Other, Vases, Cloisonne, Japanese
Beautifully matched pair of fairly modern Chinese cloisonné vases (ca. 1980). Each measures 3-1/2" at opening, 12-1/4" tall, 5-3/4" at widest part, and 3-1/2" base.
A History of Japanese Cloisonne
Cloisonné is a way of enamelling an object, (typically made of copper) whereby fine wires are used to delineate the decorative areas (cloisons in French, hence cloisonné) into which enamel paste is applied before the object is fired and polished.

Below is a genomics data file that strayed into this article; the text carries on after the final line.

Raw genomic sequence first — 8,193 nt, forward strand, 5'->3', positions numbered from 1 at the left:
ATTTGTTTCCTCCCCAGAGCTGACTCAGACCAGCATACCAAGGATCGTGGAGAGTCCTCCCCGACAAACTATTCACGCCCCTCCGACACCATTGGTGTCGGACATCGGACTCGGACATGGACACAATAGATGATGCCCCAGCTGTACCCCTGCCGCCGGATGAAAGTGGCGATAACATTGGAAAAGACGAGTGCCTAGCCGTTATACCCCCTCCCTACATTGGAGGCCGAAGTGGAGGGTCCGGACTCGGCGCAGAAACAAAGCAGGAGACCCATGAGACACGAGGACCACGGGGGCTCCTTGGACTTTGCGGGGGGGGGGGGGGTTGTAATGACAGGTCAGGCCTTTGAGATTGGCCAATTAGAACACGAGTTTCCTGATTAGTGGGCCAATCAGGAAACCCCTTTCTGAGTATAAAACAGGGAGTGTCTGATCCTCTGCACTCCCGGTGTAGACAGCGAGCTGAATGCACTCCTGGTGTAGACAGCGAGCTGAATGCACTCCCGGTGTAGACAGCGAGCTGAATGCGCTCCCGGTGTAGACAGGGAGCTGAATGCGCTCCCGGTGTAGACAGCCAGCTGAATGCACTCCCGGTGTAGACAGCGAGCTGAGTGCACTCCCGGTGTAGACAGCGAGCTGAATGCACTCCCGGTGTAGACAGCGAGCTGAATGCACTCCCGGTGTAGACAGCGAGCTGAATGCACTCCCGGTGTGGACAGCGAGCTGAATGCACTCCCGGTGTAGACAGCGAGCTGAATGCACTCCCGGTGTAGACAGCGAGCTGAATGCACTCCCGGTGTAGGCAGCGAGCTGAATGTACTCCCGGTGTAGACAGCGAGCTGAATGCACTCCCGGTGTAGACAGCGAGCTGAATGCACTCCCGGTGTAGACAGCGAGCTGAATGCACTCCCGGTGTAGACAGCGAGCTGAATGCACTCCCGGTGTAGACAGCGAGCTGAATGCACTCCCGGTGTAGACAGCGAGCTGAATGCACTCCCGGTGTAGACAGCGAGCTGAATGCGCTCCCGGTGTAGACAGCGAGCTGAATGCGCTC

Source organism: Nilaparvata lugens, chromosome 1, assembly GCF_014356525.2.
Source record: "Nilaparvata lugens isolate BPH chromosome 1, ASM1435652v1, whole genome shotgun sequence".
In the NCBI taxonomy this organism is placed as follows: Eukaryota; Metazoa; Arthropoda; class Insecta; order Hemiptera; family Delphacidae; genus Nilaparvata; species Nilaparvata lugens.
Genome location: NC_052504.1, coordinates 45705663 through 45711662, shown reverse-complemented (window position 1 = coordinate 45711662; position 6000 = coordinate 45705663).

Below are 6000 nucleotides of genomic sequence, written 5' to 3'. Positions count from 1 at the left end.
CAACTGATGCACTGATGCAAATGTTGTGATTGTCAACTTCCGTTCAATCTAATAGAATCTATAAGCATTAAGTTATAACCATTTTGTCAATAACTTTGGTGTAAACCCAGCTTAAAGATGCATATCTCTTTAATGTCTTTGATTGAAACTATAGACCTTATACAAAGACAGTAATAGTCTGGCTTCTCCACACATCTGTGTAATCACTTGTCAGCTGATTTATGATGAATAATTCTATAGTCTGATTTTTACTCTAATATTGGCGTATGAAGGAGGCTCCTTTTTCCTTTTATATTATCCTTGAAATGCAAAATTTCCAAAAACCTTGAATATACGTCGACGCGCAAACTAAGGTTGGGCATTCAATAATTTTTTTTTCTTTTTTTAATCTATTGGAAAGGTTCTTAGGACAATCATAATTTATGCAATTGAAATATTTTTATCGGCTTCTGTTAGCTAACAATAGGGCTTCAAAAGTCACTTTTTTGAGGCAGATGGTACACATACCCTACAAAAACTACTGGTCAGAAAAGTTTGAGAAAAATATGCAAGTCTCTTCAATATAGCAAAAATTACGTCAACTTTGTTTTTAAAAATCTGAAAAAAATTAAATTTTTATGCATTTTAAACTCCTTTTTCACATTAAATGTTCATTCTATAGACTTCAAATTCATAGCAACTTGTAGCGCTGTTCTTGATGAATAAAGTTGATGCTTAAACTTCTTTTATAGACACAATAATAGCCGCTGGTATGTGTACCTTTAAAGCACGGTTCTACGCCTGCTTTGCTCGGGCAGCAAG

The Japanese characters used for the word shippō (the Japanese term for enamelware) mean 'Seven Treasures'. which is a reference to the seven treasures mentioned in Buddhist texts. Although these treasures may vary, they generally included at least some of the following: gold, silver, emerald, coral, agate, lapis lazuli, giant clamshell, glass and pearl. The Japanese applied this expression to the rich colours found on Chinese enamel wares and later to those they made themselves.
Read the rest of this article here: http://www.vam.ac.uk/content/articles/j/japanese-cloisonne-an-introduction/